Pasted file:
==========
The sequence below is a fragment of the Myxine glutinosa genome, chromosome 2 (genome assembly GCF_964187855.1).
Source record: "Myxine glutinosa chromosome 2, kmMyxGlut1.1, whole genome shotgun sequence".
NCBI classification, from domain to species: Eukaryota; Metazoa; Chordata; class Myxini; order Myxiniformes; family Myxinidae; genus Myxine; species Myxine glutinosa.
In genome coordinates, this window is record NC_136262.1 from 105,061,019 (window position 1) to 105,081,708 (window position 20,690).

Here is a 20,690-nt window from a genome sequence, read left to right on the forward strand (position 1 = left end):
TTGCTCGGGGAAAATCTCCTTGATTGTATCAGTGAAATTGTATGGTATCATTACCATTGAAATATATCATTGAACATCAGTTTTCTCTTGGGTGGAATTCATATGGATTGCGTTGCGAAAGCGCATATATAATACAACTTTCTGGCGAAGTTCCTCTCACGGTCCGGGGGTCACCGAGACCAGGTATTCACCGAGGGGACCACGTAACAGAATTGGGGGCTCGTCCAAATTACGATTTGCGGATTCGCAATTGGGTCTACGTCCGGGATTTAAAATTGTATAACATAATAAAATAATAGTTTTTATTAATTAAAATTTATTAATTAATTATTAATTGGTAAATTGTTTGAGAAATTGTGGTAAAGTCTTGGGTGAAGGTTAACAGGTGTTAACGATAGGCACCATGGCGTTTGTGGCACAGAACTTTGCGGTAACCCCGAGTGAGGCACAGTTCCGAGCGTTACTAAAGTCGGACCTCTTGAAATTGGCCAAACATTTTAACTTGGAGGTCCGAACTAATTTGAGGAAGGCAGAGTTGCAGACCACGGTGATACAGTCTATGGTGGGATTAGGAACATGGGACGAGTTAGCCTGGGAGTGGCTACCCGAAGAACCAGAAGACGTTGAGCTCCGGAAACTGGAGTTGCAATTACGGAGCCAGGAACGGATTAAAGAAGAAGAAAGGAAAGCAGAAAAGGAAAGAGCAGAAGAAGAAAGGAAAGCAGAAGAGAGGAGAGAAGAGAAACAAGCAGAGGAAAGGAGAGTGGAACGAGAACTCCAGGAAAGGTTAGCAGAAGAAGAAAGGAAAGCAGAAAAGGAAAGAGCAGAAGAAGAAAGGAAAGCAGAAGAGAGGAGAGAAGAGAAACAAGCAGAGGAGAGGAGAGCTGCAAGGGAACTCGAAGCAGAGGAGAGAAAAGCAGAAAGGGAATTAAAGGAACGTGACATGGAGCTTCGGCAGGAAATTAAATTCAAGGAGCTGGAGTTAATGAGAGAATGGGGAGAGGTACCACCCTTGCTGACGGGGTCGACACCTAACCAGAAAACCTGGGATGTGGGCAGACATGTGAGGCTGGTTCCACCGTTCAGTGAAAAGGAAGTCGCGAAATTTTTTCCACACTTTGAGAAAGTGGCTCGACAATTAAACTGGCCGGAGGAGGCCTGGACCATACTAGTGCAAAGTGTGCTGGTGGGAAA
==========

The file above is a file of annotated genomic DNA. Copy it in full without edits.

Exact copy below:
The sequence below is a fragment of the Myxine glutinosa genome, chromosome 2 (genome assembly GCF_964187855.1).
Source record: "Myxine glutinosa chromosome 2, kmMyxGlut1.1, whole genome shotgun sequence".
NCBI classification, from domain to species: Eukaryota; Metazoa; Chordata; class Myxini; order Myxiniformes; family Myxinidae; genus Myxine; species Myxine glutinosa.
In genome coordinates, this window is record NC_136262.1 from 105,061,019 (window position 1) to 105,081,708 (window position 20,690).

Here is a 20,690-nt window from a genome sequence, read left to right on the forward strand (position 1 = left end):
TTGCTCGGGGAAAATCTCCTTGATTGTATCAGTGAAATTGTATGGTATCATTACCATTGAAATATATCATTGAACATCAGTTTTCTCTTGGGTGGAATTCATATGGATTGCGTTGCGAAAGCGCATATATAATACAACTTTCTGGCGAAGTTCCTCTCACGGTCCGGGGGTCACCGAGACCAGGTATTCACCGAGGGGACCACGTAACAGAATTGGGGGCTCGTCCAAATTACGATTTGCGGATTCGCAATTGGGTCTACGTCCGGGATTTAAAATTGTATAACATAATAAAATAATAGTTTTTATTAATTAAAATTTATTAATTAATTATTAATTGGTAAATTGTTTGAGAAATTGTGGTAAAGTCTTGGGTGAAGGTTAACAGGTGTTAACGATAGGCACCATGGCGTTTGTGGCACAGAACTTTGCGGTAACCCCGAGTGAGGCACAGTTCCGAGCGTTACTAAAGTCGGACCTCTTGAAATTGGCCAAACATTTTAACTTGGAGGTCCGAACTAATTTGAGGAAGGCAGAGTTGCAGACCACGGTGATACAGTCTATGGTGGGATTAGGAACATGGGACGAGTTAGCCTGGGAGTGGCTACCCGAAGAACCAGAAGACGTTGAGCTCCGGAAACTGGAGTTGCAATTACGGAGCCAGGAACGGATTAAAGAAGAAGAAAGGAAAGCAGAAAAGGAAAGAGCAGAAGAAGAAAGGAAAGCAGAAGAGAGGAGAGAAGAGAAACAAGCAGAGGAAAGGAGAGTGGAACGAGAACTCCAGGAAAGGTTAGCAGAAGAAGAAAGGAAAGCAGAAAAGGAAAGAGCAGAAGAAGAAAGGAAAGCAGAAGAGAGGAGAGAAGAGAAACAAGCAGAGGAGAGGAGAGCTGCAAGGGAACTCGAAGCAGAGGAGAGAAAAGCAGAAAGGGAATTAAAGGAACGTGACATGGAGCTTCGGCAGGAAATTAAATTCAAGGAGCTGGAGTTAATGAGAGAATGGGGAGAGGTACCACCCTTGCTGACGGGGTCGACACCTAACCAGAAAACCTGGGATGTGGGCAGACATGTGAGGCTGGTTCCACCGTTCAGTGAAAAGGAAGTCGCGAAATTTTTTCCACACTTTGAGAAAGTGGCTCGACAATTAAACTGGCCGGAGGAGGCCTGGACCATACTAGTGCAAAGTGTGCTGGTGGGAAA